Tuesday, February 21, 2017

Frank Lloyd Wright (1867-1959) : Jessica Zhang

Frank Lloyd Wright was an American architect (and interior designer) born in Wisconsin in 1867. Having designed over 1114 structures, 532 of which were realized, Wright created some of the most innovative spaces in the United States over his seven-decade career. His works features "organic architecture"--emphasizing the need for harmony between humanity (buildings) and nature (its surroundings.) Most of the homes he designed were "prairie style" and one that later became known as the Usonian style.

Wright's childhood was "nomadic", as his father would travel from a ministry position to another throughout the Central and Northeast United States until they finally settled down in Madison, Wisconsin in 1878. In 1887, he left Madison for Chicago to pursue an architecture career, working for two different firms before being hired by Adler and Sullivan. There he worked for six years.

In 1889, Wright got married and borrowed money through a contract from Sullivan to build his own home. He also began taking up independent residential commissions in his spare time. In 1893, Sullivan found out and charged Wright for breach of contract, resulting in Wright leaving the firm and setting up his own office.

His main goal was to create an indigenous American architecture, and over the next sixteen years, he set standards for what became known as the Prairie Style. "These houses reflected the long, low horizontal prairie on which they sat with low-pitched roofs, deep overhangs, no attics or basements, and generally long rows of casement windows that further emphasized the horizontal theme."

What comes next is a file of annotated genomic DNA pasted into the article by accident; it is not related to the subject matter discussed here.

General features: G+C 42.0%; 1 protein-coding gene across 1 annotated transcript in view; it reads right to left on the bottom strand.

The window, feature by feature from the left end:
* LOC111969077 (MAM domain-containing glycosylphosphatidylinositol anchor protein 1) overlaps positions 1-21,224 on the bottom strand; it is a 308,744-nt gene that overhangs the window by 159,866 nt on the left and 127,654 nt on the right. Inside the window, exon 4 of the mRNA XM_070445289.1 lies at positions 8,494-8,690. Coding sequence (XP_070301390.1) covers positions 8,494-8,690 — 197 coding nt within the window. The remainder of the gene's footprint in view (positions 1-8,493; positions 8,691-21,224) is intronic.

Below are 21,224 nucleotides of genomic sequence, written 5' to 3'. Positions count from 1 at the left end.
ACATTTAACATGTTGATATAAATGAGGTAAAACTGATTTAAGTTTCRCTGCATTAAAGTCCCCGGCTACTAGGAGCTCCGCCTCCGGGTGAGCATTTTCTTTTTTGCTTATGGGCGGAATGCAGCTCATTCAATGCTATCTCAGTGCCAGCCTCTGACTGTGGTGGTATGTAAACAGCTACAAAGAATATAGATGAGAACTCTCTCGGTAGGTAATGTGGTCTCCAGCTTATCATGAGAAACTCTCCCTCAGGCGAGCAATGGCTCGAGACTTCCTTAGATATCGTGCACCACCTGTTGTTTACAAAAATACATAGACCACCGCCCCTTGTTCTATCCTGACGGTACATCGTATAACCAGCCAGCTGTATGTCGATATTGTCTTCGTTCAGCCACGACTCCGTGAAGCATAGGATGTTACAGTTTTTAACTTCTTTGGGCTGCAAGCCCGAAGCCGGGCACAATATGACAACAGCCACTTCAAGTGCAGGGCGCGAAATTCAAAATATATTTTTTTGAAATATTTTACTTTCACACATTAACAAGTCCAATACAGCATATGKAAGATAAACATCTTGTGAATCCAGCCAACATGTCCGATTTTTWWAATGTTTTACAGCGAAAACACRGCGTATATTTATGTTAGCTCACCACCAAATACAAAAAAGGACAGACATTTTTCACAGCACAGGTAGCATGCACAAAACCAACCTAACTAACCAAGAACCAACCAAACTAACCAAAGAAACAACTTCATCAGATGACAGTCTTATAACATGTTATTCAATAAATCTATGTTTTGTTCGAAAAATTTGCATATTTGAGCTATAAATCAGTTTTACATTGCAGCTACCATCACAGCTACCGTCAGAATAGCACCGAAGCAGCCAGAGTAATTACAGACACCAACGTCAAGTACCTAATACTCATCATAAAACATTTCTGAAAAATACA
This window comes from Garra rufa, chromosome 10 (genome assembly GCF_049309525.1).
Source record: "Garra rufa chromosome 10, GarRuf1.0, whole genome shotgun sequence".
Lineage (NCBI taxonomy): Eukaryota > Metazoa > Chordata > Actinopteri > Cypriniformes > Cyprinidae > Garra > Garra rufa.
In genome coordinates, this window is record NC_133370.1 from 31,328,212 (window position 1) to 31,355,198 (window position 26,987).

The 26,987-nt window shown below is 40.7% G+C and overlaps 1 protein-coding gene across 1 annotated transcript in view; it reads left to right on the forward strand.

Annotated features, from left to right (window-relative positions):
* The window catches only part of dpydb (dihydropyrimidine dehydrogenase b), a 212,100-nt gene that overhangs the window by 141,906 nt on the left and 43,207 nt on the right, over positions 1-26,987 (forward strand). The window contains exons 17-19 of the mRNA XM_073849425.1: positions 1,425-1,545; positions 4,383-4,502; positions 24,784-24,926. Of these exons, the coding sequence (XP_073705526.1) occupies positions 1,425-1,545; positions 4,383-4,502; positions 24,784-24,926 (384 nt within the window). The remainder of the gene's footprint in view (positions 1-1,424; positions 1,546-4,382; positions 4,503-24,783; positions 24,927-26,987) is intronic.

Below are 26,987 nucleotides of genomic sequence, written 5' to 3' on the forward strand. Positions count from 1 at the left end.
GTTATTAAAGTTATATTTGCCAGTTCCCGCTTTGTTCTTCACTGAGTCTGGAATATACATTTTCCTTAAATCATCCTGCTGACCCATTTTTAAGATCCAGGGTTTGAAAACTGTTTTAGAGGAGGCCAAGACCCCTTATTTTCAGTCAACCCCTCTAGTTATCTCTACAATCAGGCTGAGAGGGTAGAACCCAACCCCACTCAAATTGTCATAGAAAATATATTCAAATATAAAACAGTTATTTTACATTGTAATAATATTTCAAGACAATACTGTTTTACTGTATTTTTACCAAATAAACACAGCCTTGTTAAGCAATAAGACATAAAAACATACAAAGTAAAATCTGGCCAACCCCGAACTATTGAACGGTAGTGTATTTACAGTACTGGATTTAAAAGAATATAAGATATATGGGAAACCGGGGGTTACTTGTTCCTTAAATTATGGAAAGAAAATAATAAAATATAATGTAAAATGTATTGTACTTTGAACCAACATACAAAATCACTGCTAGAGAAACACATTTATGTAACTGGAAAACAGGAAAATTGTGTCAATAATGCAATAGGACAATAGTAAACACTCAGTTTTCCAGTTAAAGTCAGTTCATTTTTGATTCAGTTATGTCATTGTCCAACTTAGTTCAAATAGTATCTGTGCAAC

Later on, he wrote a couple books on his philosophy of integrating country with urban/city and founded an architectural school at Taliesin, the “Taliesin Fellowship,” an apprenticeship program to provide a total learning environment, integrating not only architecture and construction, but also farming, gardening, and cooking, and the study of nature, music, art, and dance. During the Great Depression, he worked on affordable housing, which then became known as Usonian architecture. These homes would reflect both economic realities and social trends (simplified, yet beautiful environment and affordable.)
Notice how these new residences will tend to be more "boxy" than the previous prairie houses. Wright focused on Usonian structures for most of the rest of his career.

His most famous works are Falling Water (residential house) and the Guggenheim Museum in NYC:

While both serve very different purposes and reside in vastly different environments, Wright's approach and "organic architecture" style are obvious. His constant uses of "layering" gives his buildings an organic quality---allowing Falling Water to perfectly complement its setting, as if the house should have been there the entire time, and bestowing the Guggenheim Museum with an eerie "concrete jungle" feel as it brings art into the urban landscape. And that is what I find the most compelling about his work. Separately, I don't like the techniques he uses (who would want small windows in their house?), but when Wright brings them all together and unites it with the environment, it remarkably works out spectacularly.

As a last note, I also want to include some of his glass work. They were often in the residences he designed and these stained glass windows really helped make his designs iconic:

  • http://franklloydwright.org/frank-lloyd-wright/
  • http://www.wrightontheweb.net/

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